STATEC has produced its first study on single-parent families in the Grand Duchy The study notes firstly a real danger of single-parent households falling into a precarious economic situation, and also that the danger is more acute for women and 'feminised' sectors of the economy more generally. Overall, single-parent families (of which there are about 6,700) represent 3.2% of all households, 9.0% of households with children, and 5.1% of the population. These percentages are slightly lower in the Grand Duchy than in the neighbouring countries.
Single-parent families and poverty
It is known that single-parent households are more likely to be affected by poverty. In 2014, 44.6% of single-parent households had incomes below the poverty level, whereas for all households with dependent children this rate was 'just' 22.4%. It should be noted that the level of poverty among single-parent households in the Grand Duchy is higher than in the neighbouring countries, and higher than the average for the Eurozone (33.8% in 2014).
Single-parent families and women
Single parents are still mainly women. In 2014, the reference person in 82.7% of single-parent households was female. The percentage has fallen slightly since 2009, when the corresponding figure was 89.4%. It will however take a few years before it will be possible to see whether the increase in men as heads of single-parent families is an actual trend.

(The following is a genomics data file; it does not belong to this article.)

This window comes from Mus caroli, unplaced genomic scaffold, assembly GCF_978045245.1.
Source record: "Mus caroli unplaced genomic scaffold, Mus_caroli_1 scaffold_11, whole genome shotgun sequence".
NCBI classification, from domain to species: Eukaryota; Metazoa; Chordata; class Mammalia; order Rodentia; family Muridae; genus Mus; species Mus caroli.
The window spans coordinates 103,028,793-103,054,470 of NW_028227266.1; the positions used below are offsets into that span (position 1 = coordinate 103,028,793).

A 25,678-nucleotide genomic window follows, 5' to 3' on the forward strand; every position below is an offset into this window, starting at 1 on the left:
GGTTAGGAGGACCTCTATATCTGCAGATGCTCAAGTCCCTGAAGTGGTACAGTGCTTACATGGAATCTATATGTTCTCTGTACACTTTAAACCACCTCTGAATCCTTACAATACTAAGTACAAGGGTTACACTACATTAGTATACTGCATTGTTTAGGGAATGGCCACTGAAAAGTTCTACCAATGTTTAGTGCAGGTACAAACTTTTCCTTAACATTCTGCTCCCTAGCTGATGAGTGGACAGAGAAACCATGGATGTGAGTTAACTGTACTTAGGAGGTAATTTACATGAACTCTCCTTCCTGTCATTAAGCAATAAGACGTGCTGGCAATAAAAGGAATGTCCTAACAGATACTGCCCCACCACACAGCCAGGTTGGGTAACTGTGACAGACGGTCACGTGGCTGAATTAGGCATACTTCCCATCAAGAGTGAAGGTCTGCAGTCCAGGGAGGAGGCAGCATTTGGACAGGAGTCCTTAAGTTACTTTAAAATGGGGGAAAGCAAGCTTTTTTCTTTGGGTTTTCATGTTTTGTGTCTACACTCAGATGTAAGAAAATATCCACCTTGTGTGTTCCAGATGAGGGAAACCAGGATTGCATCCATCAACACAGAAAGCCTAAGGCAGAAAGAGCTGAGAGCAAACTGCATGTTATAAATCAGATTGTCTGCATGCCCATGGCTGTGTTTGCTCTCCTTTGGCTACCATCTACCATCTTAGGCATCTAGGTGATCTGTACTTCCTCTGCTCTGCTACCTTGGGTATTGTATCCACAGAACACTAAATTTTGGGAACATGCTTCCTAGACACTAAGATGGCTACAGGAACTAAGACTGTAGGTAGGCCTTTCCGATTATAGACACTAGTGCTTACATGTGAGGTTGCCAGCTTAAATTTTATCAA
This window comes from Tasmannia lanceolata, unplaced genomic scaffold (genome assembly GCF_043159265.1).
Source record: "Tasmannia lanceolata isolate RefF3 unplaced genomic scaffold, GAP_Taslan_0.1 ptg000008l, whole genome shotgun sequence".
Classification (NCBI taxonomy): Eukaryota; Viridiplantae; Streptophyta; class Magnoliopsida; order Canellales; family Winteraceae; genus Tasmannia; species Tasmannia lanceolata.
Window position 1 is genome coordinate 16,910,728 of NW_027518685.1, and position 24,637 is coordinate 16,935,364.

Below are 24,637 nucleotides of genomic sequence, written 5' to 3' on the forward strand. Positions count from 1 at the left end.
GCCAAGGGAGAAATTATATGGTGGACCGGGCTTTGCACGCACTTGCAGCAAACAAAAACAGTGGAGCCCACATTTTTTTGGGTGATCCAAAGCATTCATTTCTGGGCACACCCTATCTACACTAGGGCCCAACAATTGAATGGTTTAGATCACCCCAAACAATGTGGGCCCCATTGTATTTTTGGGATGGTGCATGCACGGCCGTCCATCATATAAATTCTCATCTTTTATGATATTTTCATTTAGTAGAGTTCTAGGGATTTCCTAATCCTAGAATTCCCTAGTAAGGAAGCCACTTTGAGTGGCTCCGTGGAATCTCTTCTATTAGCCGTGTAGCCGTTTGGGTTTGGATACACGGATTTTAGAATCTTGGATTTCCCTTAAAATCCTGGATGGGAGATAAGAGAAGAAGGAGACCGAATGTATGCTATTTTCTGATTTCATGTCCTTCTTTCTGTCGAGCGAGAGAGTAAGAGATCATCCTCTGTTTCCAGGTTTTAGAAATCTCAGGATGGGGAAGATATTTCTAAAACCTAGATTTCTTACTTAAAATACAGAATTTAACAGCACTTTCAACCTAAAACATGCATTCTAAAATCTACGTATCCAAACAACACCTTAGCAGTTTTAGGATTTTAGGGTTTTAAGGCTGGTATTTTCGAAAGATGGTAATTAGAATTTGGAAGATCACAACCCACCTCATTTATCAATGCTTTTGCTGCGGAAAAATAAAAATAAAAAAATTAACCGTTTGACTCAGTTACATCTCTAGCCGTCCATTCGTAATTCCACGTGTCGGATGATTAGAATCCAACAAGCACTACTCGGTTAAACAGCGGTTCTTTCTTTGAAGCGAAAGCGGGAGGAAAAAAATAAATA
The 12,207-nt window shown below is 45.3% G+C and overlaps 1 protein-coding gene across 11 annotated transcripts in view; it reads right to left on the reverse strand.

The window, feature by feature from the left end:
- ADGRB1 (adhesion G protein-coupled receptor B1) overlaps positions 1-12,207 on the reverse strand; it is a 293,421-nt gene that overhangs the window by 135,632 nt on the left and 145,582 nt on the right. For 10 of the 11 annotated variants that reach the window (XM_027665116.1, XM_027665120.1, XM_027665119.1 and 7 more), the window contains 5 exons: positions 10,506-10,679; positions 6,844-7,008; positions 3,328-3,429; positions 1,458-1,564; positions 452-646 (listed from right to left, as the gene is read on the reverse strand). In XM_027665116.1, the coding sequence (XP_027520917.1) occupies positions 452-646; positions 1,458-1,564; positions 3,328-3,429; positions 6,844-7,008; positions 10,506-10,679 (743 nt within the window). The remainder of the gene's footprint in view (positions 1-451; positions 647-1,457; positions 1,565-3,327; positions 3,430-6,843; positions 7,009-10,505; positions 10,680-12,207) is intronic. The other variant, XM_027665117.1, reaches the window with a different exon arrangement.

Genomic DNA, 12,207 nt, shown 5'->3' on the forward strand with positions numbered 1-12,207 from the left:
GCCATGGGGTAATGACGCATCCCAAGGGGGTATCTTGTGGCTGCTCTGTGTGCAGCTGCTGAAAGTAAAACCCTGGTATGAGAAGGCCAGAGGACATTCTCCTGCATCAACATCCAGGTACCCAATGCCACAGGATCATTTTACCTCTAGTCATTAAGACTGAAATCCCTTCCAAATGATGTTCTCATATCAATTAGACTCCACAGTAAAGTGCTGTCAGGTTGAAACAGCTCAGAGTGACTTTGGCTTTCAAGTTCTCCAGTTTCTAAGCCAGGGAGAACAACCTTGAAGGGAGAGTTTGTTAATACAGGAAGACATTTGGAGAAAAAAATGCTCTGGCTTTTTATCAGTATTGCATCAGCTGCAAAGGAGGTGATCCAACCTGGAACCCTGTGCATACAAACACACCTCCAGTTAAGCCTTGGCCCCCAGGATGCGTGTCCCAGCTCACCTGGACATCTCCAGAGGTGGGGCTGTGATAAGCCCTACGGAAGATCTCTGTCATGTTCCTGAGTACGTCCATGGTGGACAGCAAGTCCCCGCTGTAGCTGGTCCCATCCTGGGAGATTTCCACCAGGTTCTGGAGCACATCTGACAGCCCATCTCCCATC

Since the great majority of persons living alone with dependent children are female, it is logical that they are often to be found working in 'feminised' sectors of the economy, such as shops (13.5% of reference persons in single-parent families compared with 8.3% for all households), hotels and restaurants (7.9% compared with 5.5%), and human health and social action activities (19.8% compared with 13.7%).
Single-parent families and number of children
Most single-parent families have one dependent child (60%, compared with 39.4% of households with two adults and dependent children). The percentage of large families is nevertheless relatively high in single-parent families: 6.5% of these households have four or more children, whereas the corresponding percentage is only 3.3% for households with two adults with dependent children. Logically, single-parent families need more hours of institutional childcare.
Single-parent families and employment
Compared with other types of household, single people with dependent children are more likely to find themselves unemployed or in part-time employment. Whereas only 5.4% of reference persons in households with two adults with dependent children are unemployed, the rate is 9.6% in single-parent families. Full-time employment is the most widespread form of activity (56.8%) in households with two adults with dependent children; the figure is much the same in single-parent households (56.2%).
(Source: STATEC's 'Regards 03/2016' publication)